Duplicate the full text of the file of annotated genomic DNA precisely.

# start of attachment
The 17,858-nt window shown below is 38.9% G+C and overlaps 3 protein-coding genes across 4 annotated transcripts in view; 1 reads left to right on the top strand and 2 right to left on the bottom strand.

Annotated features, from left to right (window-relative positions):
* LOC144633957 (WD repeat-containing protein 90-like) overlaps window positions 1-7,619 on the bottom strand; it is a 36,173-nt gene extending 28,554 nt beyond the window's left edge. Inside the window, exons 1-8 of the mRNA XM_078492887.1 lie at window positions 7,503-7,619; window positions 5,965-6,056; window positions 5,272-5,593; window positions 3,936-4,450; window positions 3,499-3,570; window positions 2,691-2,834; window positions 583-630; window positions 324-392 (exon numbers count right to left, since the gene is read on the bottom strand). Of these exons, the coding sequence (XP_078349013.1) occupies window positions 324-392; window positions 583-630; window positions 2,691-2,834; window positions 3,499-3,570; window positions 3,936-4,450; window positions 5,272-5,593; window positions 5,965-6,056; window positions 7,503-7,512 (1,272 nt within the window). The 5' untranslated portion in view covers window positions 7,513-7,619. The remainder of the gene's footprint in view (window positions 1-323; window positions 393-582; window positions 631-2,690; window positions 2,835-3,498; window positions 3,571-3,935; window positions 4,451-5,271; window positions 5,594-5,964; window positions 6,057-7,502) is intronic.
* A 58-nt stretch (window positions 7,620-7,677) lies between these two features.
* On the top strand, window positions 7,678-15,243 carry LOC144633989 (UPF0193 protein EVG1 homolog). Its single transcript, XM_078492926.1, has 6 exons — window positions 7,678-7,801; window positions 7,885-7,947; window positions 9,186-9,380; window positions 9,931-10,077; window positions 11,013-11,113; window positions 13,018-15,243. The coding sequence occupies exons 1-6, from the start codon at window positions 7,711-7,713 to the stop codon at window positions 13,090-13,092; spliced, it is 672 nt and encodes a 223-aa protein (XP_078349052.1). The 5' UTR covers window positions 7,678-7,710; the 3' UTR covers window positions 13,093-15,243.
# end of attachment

The 17,858-nt window shown below is 38.9% G+C and overlaps 3 protein-coding genes across 4 annotated transcripts in view; 1 reads left to right on the top strand and 2 right to left on the bottom strand.

Annotated features, from left to right (window-relative positions):
* LOC144633957 (WD repeat-containing protein 90-like) overlaps window positions 1-7,619 on the bottom strand; it is a 36,173-nt gene extending 28,554 nt beyond the window's left edge. Inside the window, exons 1-8 of the mRNA XM_078492887.1 lie at window positions 7,503-7,619; window positions 5,965-6,056; window positions 5,272-5,593; window positions 3,936-4,450; window positions 3,499-3,570; window positions 2,691-2,834; window positions 583-630; window positions 324-392 (exon numbers count right to left, since the gene is read on the bottom strand). Of these exons, the coding sequence (XP_078349013.1) occupies window positions 324-392; window positions 583-630; window positions 2,691-2,834; window positions 3,499-3,570; window positions 3,936-4,450; window positions 5,272-5,593; window positions 5,965-6,056; window positions 7,503-7,512 (1,272 nt within the window). The 5' untranslated portion in view covers window positions 7,513-7,619. The remainder of the gene's footprint in view (window positions 1-323; window positions 393-582; window positions 631-2,690; window positions 2,835-3,498; window positions 3,571-3,935; window positions 4,451-5,271; window positions 5,594-5,964; window positions 6,057-7,502) is intronic.
* A 58-nt stretch (window positions 7,620-7,677) lies between these two features.
* On the top strand, window positions 7,678-15,243 carry LOC144633989 (UPF0193 protein EVG1 homolog). Its single transcript, XM_078492926.1, has 6 exons — window positions 7,678-7,801; window positions 7,885-7,947; window positions 9,186-9,380; window positions 9,931-10,077; window positions 11,013-11,113; window positions 13,018-15,243. The coding sequence occupies exons 1-6, from the start codon at window positions 7,711-7,713 to the stop codon at window positions 13,090-13,092; spliced, it is 672 nt and encodes a 223-aa protein (XP_078349052.1). The 5' UTR covers window positions 7,678-7,710; the 3' UTR covers window positions 13,093-15,243.